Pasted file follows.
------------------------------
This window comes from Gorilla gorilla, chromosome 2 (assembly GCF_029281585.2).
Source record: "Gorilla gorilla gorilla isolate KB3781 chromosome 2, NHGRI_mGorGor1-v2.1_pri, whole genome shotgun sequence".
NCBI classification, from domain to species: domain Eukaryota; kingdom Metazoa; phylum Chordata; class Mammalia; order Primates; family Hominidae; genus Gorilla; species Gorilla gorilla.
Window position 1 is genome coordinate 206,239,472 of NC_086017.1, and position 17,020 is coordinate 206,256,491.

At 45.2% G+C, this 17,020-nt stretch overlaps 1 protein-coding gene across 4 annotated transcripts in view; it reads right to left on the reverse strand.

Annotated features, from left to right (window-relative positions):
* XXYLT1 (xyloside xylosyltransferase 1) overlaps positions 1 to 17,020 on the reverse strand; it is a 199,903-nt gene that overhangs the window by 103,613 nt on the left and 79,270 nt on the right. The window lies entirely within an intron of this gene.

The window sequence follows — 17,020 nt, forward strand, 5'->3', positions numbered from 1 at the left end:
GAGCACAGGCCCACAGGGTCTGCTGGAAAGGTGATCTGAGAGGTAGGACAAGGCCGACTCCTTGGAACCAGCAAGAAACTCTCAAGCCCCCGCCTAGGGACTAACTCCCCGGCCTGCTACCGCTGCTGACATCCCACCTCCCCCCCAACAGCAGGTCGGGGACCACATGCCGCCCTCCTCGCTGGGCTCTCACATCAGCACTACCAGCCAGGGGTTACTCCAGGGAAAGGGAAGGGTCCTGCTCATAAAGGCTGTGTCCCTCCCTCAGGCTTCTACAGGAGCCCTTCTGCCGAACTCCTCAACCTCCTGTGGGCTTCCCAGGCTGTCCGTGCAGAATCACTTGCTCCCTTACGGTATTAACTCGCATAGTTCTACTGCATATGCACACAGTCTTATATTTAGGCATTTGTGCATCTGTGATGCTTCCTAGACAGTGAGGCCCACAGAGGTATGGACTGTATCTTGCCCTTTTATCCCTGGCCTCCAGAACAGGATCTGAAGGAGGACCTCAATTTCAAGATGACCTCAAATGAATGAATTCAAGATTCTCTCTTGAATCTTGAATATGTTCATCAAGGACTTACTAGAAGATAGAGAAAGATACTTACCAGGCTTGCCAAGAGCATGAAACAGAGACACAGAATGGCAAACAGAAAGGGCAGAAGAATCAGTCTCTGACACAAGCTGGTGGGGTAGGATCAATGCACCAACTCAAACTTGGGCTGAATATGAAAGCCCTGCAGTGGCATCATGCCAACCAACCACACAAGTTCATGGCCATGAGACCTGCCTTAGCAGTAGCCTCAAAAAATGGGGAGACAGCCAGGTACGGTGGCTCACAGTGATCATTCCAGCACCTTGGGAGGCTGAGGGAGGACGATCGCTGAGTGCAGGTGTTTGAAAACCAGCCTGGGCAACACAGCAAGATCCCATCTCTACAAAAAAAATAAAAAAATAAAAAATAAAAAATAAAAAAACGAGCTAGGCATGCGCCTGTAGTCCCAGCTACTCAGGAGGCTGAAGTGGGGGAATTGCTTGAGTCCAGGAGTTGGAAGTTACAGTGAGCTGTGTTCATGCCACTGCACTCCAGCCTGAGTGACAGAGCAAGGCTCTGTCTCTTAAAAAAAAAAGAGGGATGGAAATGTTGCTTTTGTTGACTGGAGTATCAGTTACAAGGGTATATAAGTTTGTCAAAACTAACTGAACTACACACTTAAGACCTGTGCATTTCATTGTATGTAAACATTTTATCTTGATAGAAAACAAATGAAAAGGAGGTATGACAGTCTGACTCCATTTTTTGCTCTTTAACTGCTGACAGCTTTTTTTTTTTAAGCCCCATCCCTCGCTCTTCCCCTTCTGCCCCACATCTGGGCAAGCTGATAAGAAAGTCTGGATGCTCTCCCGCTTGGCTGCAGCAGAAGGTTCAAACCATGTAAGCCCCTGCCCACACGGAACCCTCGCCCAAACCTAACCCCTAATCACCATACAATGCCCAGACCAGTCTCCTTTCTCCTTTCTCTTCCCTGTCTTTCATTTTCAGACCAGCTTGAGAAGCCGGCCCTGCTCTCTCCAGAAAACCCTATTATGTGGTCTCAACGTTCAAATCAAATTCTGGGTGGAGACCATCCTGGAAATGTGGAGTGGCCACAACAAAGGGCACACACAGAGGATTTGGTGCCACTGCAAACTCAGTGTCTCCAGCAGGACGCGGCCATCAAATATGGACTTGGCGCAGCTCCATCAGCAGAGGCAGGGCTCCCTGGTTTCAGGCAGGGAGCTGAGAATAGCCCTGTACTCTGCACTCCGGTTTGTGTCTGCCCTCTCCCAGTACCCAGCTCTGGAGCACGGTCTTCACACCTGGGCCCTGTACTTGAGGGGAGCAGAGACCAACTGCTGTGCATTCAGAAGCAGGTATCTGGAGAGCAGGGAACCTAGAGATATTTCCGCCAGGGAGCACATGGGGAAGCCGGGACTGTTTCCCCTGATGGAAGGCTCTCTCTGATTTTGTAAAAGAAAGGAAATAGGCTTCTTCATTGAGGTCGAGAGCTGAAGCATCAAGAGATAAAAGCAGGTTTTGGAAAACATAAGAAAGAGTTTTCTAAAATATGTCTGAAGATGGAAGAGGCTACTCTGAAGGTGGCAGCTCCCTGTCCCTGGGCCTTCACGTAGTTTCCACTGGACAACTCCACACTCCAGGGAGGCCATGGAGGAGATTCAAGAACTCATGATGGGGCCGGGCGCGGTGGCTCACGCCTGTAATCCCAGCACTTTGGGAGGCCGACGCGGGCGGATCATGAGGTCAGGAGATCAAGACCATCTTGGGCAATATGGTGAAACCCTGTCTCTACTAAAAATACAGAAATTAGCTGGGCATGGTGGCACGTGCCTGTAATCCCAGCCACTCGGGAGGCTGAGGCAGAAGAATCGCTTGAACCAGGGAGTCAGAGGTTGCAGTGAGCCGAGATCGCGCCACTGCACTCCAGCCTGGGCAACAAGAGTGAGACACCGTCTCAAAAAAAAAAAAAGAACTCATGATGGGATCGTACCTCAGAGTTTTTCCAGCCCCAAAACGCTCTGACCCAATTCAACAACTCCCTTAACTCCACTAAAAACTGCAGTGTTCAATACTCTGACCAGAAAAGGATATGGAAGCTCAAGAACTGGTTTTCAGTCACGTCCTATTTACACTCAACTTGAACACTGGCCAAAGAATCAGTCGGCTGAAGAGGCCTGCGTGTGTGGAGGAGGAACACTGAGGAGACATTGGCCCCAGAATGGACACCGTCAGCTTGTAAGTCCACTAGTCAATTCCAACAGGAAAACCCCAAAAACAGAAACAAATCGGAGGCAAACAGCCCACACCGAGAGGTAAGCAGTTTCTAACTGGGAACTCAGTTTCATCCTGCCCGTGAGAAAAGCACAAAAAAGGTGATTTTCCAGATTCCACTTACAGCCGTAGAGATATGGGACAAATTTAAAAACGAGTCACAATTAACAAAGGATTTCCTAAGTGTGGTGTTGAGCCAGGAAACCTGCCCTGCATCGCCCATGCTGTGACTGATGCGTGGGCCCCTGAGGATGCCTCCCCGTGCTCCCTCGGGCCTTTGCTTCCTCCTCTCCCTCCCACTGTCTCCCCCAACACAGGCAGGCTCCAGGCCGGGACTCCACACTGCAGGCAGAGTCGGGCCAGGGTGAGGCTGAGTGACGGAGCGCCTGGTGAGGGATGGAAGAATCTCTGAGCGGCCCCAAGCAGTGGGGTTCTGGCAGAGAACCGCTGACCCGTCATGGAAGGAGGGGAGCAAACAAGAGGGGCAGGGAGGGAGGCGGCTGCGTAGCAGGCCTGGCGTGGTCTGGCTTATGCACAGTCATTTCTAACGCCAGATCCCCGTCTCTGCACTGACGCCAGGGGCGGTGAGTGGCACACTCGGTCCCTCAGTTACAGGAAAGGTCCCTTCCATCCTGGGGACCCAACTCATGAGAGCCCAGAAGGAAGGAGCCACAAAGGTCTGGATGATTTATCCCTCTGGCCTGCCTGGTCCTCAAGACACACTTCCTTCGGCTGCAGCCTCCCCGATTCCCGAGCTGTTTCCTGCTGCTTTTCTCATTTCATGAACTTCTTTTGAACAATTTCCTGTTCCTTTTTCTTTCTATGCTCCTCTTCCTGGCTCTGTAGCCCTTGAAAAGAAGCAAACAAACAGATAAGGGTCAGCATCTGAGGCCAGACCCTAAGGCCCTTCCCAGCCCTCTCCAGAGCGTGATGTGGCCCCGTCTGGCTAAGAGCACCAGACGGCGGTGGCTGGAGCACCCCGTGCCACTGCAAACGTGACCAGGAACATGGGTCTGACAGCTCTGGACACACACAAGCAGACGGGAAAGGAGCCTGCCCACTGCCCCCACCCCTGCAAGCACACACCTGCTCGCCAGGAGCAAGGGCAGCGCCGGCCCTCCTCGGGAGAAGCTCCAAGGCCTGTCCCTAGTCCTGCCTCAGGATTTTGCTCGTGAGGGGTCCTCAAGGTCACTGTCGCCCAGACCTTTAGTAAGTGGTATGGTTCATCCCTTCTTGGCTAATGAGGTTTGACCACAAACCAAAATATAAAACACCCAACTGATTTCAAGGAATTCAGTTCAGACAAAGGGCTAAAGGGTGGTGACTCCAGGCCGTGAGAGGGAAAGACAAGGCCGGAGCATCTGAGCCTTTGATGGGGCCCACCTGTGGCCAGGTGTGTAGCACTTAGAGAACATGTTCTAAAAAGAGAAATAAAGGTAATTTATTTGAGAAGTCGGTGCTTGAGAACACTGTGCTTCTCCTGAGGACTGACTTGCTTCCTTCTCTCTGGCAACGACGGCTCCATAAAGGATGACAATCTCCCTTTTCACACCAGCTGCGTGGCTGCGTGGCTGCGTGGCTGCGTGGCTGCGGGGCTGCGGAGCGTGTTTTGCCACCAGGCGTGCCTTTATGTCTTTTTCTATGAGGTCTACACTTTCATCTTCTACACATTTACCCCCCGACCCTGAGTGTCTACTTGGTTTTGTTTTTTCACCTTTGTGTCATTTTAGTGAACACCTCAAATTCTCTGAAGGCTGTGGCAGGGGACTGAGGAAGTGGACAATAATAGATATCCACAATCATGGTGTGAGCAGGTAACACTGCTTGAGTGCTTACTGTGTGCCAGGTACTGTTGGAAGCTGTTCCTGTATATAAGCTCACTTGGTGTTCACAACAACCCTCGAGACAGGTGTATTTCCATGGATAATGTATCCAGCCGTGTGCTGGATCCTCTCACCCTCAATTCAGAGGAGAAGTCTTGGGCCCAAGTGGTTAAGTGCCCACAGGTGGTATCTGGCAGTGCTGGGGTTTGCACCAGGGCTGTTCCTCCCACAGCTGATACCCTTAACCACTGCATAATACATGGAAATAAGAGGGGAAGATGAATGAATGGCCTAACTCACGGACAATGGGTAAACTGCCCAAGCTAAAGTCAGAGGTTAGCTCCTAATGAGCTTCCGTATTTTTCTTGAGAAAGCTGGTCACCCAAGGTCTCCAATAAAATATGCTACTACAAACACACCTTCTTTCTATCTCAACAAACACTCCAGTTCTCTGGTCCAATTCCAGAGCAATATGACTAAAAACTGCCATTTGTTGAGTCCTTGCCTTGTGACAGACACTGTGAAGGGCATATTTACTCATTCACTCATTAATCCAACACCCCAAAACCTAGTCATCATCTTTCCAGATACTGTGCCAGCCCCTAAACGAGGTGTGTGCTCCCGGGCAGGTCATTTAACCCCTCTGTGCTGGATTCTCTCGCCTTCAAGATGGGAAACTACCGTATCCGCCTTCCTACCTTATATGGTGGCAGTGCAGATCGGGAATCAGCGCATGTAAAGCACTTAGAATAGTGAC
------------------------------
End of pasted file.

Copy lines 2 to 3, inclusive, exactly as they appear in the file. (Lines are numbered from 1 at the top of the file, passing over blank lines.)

Source record: "Gorilla gorilla gorilla isolate KB3781 chromosome 2, NHGRI_mGorGor1-v2.1_pri, whole genome shotgun sequence".
NCBI classification, from domain to species: domain Eukaryota; kingdom Metazoa; phylum Chordata; class Mammalia; order Primates; family Hominidae; genus Gorilla; species Gorilla gorilla.